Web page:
SAN FRANCISCO -- David Limp, Amazon's devices chief, puts two tablets on the table. One is a 10.1-inch Fire HD, among the e-commerce giant's newest tablets. The other is an Apple iPad Air. The Fire HD has a few battered edges; the iPad's screen is shattered.
Both went through stress tests at Amazon's lab in Sunnyvale, California, Limp said, and the Amazon tablet emerged relatively unscathed.
The setup is more than a comparison of durability, though. It also symbolizes Amazon's growing rivalry with Apple.
On Thursday, Amazon unveiled four new tablets and three television-related devices. This is the lineup Amazon will use to lure consumers during the all-important holiday-shopping season. Among the tablets, there are , a $50 budget tablet and a "Kids Edition" tablet with a heavy-duty case. On the TV side, the new products include a $100 4K ultra-HD TV set-top box, a game controller and a video-streaming device with a remote control that does voice search.
"In the TV space, I think we go very much more head-to-head with Apple," Limp said during a press briefing here Wednesday.
This is a rivalry, but not in the way you might expect. Apple and Amazon are attacking the consumer electronics world in very different ways. Apple does it with high-end, pricey devices. Its cheapest tablet is $270. Amazon courts a more budget-conscious consumer. Its least-expensive tablet costs $50.
For Amazon, the goal of selling hardware is to get people to spend money in its marketplace on items like movies, books, music and clothes. For Apple, the goal of selling expensive hardware is selling expensive hardware. That's where Apple makes its money, but it also ties people to Apple's world of software and services -- where people also buy music and movies.
"It's a growing rivalry at the services level," said Tim Bajarin, president of the market research firm Creative Strategies.
The TV wars
Here's something else that highlights the difference between the companies.
during a live broadcast last week from San Francisco's 7,000-seat Bill Graham Civic Auditorium.
For its product launch, Amazon brought reporters to a rented house in the city's North Beach neighborhood. The hilltop home had Amazon's smiling logo on the door and a sweeping view of the San Francisco skyline. The goal: showcase the Fire TV in its natural habitat -- a living room.
All of Amazon's new TV products, from the remote control to the video game controller, will have built-in voice control by early next year for navigating menus or for playing or resuming a program. The devices make use of the company's Alexa software, which Amazon introduced last year as part of its Echo speaker. The software, similar to Apple's Siri, Microsoft's Cortana and Google's Google Now speech-recognition programs, can do tasks like tell you the weather forecast or the news.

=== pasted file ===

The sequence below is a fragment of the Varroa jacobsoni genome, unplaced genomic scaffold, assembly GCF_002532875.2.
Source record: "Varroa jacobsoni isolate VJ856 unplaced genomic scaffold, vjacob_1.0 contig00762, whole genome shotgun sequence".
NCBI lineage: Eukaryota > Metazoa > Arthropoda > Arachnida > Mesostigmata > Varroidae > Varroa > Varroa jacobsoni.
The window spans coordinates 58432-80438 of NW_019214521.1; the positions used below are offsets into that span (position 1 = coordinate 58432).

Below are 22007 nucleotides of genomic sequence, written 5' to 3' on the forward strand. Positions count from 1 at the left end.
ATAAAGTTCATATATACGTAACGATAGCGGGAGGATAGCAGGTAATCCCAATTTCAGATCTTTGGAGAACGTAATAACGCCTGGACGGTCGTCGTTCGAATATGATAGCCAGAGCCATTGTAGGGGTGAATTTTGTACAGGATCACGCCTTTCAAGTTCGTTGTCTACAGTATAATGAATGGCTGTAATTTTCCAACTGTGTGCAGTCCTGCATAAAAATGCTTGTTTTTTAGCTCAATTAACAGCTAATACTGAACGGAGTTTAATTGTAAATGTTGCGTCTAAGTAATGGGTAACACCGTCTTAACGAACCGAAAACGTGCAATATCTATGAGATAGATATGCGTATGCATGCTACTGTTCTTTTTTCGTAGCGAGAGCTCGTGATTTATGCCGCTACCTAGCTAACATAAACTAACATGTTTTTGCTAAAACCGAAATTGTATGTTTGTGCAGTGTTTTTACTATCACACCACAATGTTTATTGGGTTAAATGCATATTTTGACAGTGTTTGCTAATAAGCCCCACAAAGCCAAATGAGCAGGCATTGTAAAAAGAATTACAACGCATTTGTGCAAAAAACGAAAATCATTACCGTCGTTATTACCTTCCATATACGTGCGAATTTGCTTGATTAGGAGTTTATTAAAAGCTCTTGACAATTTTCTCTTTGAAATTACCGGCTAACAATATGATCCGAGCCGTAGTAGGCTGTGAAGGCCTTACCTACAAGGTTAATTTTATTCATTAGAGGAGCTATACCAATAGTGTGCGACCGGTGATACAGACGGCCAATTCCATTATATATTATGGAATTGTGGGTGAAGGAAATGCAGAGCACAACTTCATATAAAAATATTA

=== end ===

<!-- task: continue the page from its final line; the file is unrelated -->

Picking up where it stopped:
Amazon isn't the first company to bring voice search into its TV products, of course. Apple last week demoed an updated version of its set-top box, with Siri as a central feature. Google's Android TV platform also has voice-search.
Tablets: Oranges and, er, Apples
When it comes to tablets, Limp downplays the competition. Each company's tablet customers "don't really overlap," he said.
At a high level, however, both Amazon and Apple are trying to do the same thing with tablets: lead a resurgence in an ailing market. Shipments of the devices are expected to decline 8 percent this year, according to market tracker IDC.
Amazon's new $50 tablet is telling of its low-end strategy. You can even buy five of them and get the sixth one free. They literally come in a six-pack casing, not unlike beer. Apple, by contrast, last week unveiled its most expensive tablet yet: a supersized screen aimed at workplace employees. The iPad Pro starts at $800 but jumps to more than $1,000 if you want a keyboard and stylus.
Other than the $50 option, Amazon's new lineup includes a 10.1-inch HD tablet priced at $230 and an 8-inch tablet priced at $150. The $100 Kids Edition tablet comes with access to a child-friendly version of the Web, where users are only allowed to go to a collection of 20,000 age-appropriate websites and YouTube videos. Amazon also showed off a speed-reading tool called Word Runner, built into the tablets' reading apps.
While Apple's iPads have dominated the top end of the tablet market, Amazon has carved out a leading place for itself in tablets thanks to its focus on budget devices. Its tablets don't have the high-end features and metal-and-glass bodies of Apple's product, with customers instead getting good-enough features and plastic backs on several models. However, its lower-tier strategy has helped Amazon capture millions of customers who'd rather pay a fraction of the cost of an iPad.
"We've been on a mission to offer premium products at non-premium prices," said Limp.
CNET's Ben Fox Rubin contributed to this report.